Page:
The pointing system is of the on-off type with hysterisis. It is designed to point directly at the sun with a small offset angle of plus or minus theta. The sun then moves from a minus theta angle to an offset angle equal to plus theta. At this point the controller turns on and drives the solar panel 10 back to the minus theta position and shuts off and the cycle is repeated as necessary. The angle theta is adjustable and can be made very small, less than one half degree, resulting in a very sensitive pointing device. The effect of this very sensitive responsiveness is to keep the focal line of the sun's rays squarely on tube 26, which has a preferred focussed width of about 0.05 inch within a gap 46 that is approximately 0.15 inch wide.
In the block diagram shown in FIG. 10, one diagram is shown of the two identical arrangements used, one each for west/east tracking and the other for up/down tracking. The system will be described with respect to the east/west sensors, remembering that the up/down system is the same. The detailed circuit diagram of FIGS. 11A through 11C provide preferred components of the circuit to be used. For convenience and clarity of discussion, the diagrams of FIGS. 10 and 11A-11C will be considered together, with the diagrams divided into functional blocks.
Signals enter the diagrams shown in FIGS. 10 and 11A from the west and east sensors 18. In the identical parallel network, sensors enter from the up and down sensors 18. The west signal passes through a wire 106 to sensor bias network 140 and the east signal passes through a wire 106 to sensor bias network 142. Networks 140 and 142 are resistor networks that bias the sensors and create differential voltage output. As the sensor resistor changes with changing impinging light, the two bias networks outputs generate a set of positive and negative voltages which are equal in magnitude but opposite in sign.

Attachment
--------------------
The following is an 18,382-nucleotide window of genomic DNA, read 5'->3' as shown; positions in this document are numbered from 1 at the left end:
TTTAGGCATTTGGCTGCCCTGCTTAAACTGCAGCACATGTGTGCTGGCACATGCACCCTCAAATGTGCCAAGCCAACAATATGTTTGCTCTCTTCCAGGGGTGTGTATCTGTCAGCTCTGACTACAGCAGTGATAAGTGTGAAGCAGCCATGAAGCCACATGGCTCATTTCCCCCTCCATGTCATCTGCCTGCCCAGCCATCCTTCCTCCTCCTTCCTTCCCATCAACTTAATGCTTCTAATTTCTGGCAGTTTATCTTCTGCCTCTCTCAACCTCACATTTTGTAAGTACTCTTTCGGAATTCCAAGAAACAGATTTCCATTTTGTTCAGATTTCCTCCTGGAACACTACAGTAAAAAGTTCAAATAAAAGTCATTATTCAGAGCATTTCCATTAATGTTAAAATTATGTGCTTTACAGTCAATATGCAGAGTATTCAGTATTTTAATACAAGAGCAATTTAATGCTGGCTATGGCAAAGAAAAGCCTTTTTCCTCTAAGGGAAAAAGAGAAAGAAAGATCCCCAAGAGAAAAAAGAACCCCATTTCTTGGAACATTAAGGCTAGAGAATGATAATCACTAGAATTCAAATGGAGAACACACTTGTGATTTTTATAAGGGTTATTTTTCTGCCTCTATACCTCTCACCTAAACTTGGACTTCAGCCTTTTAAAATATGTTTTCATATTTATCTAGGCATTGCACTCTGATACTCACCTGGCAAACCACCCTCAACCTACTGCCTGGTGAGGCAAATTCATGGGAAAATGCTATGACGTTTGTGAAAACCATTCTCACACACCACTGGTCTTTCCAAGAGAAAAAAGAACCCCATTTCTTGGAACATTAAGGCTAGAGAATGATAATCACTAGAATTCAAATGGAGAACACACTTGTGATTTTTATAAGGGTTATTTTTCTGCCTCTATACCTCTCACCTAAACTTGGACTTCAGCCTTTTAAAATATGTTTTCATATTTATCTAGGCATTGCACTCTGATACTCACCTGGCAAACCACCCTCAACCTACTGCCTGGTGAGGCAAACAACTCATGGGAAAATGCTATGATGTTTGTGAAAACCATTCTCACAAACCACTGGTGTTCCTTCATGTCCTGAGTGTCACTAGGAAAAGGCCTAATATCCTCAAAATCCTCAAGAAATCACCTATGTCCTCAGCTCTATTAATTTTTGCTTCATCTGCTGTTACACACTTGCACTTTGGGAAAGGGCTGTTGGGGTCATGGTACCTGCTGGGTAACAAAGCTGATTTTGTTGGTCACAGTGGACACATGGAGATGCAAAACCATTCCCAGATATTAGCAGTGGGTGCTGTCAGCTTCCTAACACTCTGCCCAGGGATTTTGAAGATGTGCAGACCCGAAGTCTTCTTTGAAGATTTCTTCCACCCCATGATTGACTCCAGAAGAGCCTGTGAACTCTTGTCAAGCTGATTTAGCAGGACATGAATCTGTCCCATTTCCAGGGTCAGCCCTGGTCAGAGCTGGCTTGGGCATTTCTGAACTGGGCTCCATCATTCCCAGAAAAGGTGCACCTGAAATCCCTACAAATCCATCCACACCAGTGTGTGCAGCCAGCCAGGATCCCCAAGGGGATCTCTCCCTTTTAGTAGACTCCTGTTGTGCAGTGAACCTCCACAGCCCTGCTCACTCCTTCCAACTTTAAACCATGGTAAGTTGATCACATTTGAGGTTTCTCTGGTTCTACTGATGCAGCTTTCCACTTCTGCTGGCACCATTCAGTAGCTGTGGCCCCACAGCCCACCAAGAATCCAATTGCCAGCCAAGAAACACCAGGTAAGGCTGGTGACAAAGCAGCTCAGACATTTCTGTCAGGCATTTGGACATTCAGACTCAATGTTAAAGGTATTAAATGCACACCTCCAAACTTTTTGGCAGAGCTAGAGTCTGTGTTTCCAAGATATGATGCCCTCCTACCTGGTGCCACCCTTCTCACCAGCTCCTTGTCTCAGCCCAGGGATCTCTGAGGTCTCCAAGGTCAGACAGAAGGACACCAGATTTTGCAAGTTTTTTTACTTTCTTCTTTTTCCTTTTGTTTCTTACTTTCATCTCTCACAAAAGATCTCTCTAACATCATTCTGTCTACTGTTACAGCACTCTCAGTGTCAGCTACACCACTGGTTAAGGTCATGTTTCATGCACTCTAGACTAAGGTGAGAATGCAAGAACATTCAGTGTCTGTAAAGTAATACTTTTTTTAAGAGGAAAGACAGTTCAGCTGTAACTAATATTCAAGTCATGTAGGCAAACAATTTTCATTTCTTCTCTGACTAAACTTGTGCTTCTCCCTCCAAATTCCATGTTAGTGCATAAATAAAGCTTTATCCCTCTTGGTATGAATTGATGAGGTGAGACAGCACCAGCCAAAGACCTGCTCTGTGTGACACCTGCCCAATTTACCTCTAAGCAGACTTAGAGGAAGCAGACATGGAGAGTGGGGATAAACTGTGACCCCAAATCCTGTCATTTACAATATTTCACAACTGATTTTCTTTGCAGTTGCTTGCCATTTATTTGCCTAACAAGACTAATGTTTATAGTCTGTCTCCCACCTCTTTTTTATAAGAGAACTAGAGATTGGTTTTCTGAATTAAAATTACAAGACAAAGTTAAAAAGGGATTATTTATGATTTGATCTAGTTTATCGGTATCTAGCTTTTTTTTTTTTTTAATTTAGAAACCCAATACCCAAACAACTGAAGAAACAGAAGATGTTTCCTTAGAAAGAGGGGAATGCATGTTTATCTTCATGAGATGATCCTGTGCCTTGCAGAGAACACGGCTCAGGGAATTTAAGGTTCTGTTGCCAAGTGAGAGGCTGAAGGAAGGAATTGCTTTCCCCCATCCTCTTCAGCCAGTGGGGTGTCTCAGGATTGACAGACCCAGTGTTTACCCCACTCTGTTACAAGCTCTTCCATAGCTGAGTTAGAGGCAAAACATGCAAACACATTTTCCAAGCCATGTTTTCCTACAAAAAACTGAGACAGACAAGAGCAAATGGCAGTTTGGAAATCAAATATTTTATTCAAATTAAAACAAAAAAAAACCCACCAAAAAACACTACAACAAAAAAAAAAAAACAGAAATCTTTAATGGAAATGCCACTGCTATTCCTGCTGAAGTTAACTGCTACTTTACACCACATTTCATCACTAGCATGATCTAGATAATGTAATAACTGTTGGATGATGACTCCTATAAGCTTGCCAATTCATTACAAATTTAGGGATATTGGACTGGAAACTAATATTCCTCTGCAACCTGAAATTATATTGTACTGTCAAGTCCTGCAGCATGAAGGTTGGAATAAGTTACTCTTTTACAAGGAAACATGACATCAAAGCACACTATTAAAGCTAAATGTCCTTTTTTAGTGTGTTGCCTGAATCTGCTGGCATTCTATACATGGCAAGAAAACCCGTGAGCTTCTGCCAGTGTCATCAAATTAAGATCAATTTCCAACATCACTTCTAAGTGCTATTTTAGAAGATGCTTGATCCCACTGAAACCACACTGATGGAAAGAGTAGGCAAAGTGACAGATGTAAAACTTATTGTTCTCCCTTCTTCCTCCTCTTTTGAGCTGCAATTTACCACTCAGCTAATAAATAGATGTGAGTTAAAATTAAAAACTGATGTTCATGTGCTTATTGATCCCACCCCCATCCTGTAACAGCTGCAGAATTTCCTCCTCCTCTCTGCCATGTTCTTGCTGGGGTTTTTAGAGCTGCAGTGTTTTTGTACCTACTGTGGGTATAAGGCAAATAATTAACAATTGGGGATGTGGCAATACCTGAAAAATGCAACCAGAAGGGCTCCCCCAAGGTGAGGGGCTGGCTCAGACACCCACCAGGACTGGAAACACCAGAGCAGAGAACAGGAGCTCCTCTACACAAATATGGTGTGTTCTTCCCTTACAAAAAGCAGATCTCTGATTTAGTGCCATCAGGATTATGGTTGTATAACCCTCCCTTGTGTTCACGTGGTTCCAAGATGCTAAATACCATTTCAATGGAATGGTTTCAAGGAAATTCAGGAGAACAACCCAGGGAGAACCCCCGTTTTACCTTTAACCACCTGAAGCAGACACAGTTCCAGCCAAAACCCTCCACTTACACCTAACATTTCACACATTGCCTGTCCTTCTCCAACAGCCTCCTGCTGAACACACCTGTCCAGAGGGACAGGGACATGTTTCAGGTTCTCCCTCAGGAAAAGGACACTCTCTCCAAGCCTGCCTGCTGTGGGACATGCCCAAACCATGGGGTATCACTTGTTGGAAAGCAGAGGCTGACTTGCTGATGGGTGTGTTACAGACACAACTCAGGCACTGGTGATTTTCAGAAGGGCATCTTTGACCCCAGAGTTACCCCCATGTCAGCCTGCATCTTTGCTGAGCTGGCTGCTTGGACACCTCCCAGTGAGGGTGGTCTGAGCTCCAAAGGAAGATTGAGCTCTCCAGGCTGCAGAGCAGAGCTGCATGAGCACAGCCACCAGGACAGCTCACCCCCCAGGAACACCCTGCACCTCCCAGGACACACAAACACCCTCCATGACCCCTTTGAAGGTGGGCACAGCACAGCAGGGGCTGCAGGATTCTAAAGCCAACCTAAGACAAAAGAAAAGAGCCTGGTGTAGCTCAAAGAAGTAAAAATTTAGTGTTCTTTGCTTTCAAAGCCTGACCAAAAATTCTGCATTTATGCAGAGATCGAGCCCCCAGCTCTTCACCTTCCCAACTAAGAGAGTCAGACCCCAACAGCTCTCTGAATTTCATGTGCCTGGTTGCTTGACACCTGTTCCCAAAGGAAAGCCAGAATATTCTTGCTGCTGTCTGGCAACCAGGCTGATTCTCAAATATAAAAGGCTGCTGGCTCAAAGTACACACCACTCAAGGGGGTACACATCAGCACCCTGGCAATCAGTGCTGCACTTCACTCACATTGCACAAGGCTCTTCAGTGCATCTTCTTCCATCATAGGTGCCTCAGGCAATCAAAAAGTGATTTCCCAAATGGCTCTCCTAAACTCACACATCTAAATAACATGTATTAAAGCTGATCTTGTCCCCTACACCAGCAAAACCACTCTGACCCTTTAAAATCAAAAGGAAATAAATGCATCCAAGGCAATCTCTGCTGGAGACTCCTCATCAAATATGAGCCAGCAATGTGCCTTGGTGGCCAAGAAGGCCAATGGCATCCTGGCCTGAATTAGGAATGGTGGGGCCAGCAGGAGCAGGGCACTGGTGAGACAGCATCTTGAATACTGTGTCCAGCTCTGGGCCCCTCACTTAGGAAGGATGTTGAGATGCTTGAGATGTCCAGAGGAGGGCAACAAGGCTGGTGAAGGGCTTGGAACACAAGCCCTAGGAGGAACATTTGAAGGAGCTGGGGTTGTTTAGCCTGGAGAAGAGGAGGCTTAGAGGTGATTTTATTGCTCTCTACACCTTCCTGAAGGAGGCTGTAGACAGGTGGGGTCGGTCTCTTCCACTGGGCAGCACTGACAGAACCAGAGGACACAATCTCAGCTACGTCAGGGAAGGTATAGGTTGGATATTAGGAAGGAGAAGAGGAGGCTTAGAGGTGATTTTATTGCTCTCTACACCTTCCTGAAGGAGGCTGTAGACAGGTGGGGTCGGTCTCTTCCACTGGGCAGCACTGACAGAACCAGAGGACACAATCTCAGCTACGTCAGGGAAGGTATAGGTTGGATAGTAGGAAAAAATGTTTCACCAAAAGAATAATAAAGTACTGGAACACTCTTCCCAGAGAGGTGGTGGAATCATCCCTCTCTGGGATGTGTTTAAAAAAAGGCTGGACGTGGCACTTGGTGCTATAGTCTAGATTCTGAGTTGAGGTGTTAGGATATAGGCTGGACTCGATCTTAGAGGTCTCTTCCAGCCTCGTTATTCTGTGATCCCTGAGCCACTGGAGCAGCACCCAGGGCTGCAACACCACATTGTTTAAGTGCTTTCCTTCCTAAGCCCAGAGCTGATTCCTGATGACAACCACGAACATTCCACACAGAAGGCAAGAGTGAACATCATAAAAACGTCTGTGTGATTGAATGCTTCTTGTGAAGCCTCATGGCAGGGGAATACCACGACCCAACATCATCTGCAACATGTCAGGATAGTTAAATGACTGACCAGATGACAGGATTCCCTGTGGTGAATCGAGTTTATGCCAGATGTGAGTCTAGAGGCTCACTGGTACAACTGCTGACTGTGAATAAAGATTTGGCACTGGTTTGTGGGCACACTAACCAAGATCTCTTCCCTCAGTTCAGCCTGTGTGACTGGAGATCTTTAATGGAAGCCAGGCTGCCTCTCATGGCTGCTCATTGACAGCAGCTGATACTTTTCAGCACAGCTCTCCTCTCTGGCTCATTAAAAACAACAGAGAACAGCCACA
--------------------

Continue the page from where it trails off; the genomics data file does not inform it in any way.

Blocks 144 and 146 buffer the two west and two east differential sensor and bias network outputs, respectively, and sum those differential outputs to create single ended west and east sensor outputs, with opposite signs.
Block 148 sums and amplifies the two single ended east/west sensor outputs. Since the two single ended sensor outputs are opposite in sign, the net effect of the summation in block 148 is to measure the difference between the outputs of the east and west sensors. The output here is the system pointing error of the east/west channel.